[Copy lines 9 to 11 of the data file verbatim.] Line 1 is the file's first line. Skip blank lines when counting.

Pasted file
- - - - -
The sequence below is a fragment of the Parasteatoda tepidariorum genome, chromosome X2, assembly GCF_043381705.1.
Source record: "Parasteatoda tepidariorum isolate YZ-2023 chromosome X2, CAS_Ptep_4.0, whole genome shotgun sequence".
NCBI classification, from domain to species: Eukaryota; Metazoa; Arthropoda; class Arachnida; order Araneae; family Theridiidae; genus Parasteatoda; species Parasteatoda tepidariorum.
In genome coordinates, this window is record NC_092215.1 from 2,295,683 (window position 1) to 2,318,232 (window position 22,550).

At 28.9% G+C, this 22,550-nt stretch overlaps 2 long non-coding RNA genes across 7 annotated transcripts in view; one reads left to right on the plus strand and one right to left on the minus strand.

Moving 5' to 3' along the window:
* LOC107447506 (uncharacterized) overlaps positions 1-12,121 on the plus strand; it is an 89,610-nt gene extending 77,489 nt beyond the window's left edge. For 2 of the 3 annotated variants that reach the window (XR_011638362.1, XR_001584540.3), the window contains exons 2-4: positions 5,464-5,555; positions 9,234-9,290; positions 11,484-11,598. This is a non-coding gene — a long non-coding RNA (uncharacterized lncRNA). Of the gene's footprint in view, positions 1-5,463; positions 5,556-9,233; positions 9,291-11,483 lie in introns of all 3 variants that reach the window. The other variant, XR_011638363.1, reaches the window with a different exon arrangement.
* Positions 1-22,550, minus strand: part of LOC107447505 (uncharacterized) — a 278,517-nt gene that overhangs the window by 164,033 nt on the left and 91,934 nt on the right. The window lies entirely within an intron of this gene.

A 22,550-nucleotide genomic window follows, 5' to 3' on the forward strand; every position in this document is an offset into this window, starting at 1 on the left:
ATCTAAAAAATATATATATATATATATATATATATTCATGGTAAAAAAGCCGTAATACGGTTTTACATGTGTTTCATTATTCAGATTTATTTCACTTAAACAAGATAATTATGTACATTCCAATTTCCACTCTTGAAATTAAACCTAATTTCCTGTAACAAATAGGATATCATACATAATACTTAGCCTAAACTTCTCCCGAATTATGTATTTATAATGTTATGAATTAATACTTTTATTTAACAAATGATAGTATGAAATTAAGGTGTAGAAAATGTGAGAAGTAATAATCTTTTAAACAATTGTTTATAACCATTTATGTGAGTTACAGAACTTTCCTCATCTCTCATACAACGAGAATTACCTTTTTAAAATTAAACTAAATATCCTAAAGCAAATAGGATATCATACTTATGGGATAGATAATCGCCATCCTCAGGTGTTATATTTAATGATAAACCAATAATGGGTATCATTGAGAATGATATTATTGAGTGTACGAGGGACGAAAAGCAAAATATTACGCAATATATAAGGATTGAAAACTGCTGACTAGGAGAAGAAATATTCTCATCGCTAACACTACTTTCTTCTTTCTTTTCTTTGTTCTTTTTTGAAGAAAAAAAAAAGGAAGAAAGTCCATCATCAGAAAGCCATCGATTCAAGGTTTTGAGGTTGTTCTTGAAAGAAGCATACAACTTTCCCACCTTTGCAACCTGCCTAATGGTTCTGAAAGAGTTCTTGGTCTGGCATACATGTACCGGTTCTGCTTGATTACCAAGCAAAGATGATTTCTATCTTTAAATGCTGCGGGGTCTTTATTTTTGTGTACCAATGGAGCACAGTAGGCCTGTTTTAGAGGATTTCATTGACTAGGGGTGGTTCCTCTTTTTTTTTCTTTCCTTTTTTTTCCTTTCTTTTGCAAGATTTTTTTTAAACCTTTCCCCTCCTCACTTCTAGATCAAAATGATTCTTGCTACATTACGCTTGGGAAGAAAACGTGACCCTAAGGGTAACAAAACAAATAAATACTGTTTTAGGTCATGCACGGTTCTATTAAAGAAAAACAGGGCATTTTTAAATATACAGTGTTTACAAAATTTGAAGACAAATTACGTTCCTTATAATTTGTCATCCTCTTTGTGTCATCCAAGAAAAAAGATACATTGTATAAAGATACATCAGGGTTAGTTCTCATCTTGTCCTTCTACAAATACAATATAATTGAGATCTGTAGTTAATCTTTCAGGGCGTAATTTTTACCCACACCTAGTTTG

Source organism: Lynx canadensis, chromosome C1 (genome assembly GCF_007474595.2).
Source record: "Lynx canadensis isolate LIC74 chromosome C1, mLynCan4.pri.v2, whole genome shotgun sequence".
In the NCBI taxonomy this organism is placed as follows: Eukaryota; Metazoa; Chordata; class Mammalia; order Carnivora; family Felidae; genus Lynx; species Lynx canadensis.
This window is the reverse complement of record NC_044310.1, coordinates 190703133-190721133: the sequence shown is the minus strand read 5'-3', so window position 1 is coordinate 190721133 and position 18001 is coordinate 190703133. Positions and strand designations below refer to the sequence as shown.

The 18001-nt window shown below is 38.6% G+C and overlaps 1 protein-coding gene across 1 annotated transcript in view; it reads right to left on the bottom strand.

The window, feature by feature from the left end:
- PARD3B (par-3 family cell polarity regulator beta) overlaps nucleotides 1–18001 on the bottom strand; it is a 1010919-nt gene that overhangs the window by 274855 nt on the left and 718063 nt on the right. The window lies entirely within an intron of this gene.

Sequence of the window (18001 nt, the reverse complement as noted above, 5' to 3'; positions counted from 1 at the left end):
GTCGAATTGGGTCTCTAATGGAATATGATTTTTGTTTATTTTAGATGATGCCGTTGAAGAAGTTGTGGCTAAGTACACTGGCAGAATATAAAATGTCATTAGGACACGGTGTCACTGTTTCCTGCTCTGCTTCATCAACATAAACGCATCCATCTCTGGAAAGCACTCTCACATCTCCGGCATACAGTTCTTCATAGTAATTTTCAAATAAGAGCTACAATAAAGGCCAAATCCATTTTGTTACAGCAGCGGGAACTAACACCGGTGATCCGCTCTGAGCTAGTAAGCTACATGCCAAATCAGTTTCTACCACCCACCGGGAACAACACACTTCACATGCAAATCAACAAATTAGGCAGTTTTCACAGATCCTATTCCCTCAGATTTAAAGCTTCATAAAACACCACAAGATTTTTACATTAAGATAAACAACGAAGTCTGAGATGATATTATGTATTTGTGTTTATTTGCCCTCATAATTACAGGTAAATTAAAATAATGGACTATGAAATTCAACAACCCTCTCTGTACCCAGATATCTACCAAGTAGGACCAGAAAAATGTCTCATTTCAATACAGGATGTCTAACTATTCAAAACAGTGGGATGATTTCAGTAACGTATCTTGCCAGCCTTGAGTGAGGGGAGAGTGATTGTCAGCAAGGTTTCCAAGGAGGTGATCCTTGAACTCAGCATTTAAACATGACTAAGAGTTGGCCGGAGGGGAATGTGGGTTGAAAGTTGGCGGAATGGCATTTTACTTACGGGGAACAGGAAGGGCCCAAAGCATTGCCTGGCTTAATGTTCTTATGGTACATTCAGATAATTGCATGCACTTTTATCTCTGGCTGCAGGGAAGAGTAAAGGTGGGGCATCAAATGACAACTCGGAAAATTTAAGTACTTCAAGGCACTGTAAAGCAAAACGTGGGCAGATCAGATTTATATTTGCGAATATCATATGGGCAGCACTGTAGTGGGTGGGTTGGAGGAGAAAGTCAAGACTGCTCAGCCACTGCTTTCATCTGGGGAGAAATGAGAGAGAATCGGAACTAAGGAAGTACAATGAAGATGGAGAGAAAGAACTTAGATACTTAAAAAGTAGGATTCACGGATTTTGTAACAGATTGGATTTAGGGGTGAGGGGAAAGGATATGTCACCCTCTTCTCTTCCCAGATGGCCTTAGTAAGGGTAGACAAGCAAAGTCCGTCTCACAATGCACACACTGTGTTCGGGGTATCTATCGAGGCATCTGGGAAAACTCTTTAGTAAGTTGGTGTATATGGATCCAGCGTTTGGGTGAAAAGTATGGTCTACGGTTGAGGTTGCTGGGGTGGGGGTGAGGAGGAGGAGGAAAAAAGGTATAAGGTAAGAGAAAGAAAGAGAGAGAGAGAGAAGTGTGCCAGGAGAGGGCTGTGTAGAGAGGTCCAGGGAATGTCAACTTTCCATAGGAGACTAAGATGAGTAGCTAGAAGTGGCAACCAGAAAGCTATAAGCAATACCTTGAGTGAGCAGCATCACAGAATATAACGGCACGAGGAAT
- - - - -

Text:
A 22,550-nucleotide genomic window follows, 5' to 3' on the forward strand; every position in this document is an offset into this window, starting at 1 on the left:
ATCTAAAAAATATATATATATATATATATATATATTCATGGTAAAAAAGCCGTAATACGGTTTTACATGTGTTTCATTATTCAGATTTATTTCACTTAAACAAGATAATTATGTACATTCCAATTTCCACTCTTGAAATTAAACCTAATTTCCTGTAACAAATAGGATATCATACATAATACTTAGCCTAAACTTCTCCCGAATTATGTATTTATAATGTTATGAATTAATACTTTTATTTAACAAATGATAGTATGAAATTAAGGTGTAGAAAATGTGAGAAGTAATAATCTTTTAAACAATTGTTTATAACCATTTATGTGAGTTACAGAACTTTCCTCATCTCTCATACAACGAGAATTACCTTTTTAAAATTAAACTAAATATCCTAAAGCAAATAGGATATCATACTTATGGGATAGATAATCGCCATCCTCAGGTGTTATATTTAATGATAAACCAATAATGGGTATCATTGAGAATGATATTATTGAGTGTACGAGGGACGAAAAGCAAAATATTACGCAATATATAAGGATTGAAAACTGCTGACTAGGAGAAGAAATATTCTCATCGCTAACACTACTTTCTTCTTTCTTTTCTTTGTTCTTTTTTGAAGAAAAAAAAAAGGAAGAAAGTCCATCATCAGAAAGCCATCGATTCAAGGTTTTGAGGTTGTTCTTGAAAGAAGCATACAACTTTCCCACCTTTGCAACCTGCCTAATGGTTCTGAAAGAGTTCTTGGTCTGGCATACATGTACCGGTTCTGCTTGATTACCAAGCAAAGATGATTTCTATCTTTAAATGCTGCGGGGTCTTTATTTTTGTGTACCAATGGAGCACAGTAGGCCTGTTTTAGAGGATTTCATTGACTAGGGGTGGTTCCTCTTTTTTTTTCTTTCCTTTTTTTTCCTTTCTTTTGCAAGATTTTTTTTAAACCTTTCCCCTCCTCACTTCTAGATCAAAATGATTCTTGCTACATTACGCTTGGGAAGAAAACGTGACCCTAAGGGTAACAAAACAAATAAATACTGTTTTAGGTCATGCACGGTTCTATTAAAGAAAAACAGGGCATTTTTAAATATACAGTGTTTACAAAATTTGAAGACAAATTACGTTCCTTATAATTTGTCATCCTCTTTGTGTCATCCAAGAAAAAAGATACATTGTATAAAGATACATCAGGGTTAGTTCTCATCTTGTCCTTCTACAAATACAATATAATTGAGATCTGTAGTTAATCTTTCAGGGCGTAATTTTTACCCACACCTAGTTTG

Source organism: Lynx canadensis, chromosome C1 (genome assembly GCF_007474595.2).